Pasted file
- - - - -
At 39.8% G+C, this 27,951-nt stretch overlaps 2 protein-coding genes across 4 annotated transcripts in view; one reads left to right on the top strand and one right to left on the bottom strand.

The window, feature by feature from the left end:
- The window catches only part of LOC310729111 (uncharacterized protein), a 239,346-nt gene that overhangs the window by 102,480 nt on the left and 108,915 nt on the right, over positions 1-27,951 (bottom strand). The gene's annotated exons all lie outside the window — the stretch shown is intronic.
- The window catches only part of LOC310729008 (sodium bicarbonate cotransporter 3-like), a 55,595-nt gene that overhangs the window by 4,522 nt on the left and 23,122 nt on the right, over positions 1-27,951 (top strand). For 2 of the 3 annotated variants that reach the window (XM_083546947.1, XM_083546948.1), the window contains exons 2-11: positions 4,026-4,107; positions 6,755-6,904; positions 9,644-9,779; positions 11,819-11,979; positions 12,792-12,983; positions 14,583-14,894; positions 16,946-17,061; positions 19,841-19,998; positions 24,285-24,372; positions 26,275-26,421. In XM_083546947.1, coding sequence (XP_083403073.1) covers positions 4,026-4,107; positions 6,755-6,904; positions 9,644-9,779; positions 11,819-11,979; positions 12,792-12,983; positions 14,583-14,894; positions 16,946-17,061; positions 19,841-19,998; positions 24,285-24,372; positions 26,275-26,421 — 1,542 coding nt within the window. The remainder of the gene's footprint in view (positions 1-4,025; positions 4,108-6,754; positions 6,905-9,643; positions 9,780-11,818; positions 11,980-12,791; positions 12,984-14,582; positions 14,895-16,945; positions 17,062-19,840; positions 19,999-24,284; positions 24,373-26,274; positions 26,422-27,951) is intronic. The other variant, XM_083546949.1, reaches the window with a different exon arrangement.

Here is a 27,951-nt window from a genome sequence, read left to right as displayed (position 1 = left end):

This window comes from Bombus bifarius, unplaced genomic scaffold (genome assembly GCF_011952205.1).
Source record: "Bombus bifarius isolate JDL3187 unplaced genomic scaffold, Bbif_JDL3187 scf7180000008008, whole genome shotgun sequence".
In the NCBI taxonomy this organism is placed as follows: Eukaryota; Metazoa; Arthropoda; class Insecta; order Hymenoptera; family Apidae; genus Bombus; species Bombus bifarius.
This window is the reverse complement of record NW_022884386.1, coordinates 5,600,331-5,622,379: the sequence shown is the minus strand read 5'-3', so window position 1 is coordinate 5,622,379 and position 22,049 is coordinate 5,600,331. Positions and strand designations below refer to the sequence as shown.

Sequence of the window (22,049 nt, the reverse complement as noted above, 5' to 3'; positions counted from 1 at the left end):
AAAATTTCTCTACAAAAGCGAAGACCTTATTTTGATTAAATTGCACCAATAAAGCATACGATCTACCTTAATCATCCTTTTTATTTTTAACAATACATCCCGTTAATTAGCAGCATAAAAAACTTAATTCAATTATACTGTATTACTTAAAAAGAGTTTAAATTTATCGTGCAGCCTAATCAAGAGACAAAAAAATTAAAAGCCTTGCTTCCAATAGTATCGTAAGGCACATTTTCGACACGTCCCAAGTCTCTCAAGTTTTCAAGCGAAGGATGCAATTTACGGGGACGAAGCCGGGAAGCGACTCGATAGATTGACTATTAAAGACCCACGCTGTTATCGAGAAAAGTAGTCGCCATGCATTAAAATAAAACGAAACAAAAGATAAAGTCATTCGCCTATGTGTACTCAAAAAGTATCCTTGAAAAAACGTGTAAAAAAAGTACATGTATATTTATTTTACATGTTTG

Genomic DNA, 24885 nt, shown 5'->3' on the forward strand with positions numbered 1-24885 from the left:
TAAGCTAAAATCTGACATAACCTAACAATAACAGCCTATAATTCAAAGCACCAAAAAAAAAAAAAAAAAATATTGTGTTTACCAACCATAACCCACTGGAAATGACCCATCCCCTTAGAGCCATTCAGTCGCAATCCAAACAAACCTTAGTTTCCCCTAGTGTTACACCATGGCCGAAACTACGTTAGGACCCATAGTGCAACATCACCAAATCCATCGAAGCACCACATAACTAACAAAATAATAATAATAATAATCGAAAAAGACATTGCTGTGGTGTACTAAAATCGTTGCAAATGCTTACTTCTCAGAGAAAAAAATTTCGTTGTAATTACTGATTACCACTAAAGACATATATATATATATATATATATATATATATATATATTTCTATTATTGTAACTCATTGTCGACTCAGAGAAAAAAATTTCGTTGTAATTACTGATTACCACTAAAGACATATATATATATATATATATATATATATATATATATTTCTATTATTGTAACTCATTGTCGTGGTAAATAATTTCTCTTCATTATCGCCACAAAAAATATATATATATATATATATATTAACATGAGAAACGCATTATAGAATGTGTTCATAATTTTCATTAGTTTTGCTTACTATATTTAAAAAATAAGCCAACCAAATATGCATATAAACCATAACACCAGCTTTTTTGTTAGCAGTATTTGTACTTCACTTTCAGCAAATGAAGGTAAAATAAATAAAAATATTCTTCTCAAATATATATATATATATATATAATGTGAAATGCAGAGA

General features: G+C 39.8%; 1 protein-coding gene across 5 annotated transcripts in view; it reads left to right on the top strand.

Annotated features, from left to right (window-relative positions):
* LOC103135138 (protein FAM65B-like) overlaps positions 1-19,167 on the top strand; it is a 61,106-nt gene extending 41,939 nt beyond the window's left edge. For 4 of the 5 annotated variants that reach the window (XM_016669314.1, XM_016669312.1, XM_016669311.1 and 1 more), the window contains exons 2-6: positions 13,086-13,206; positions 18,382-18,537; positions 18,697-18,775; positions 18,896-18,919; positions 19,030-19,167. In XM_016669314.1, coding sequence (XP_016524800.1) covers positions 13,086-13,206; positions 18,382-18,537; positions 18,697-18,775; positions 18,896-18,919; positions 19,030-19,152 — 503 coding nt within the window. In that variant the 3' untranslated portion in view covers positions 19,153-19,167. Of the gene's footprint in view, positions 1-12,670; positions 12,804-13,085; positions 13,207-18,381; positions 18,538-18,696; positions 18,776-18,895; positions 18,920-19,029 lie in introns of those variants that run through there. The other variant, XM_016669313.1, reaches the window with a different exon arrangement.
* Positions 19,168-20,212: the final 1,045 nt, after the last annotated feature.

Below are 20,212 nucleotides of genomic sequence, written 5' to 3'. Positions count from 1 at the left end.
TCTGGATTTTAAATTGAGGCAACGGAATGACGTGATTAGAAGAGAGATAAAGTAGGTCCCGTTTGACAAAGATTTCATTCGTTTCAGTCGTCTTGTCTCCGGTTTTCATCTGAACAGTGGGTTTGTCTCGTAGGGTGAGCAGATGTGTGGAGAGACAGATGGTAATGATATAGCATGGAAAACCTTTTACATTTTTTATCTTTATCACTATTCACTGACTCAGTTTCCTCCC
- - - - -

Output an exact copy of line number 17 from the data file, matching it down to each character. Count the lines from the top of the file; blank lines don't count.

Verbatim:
* Positions 19,168-20,212: the final 1,045 nt, after the last annotated feature.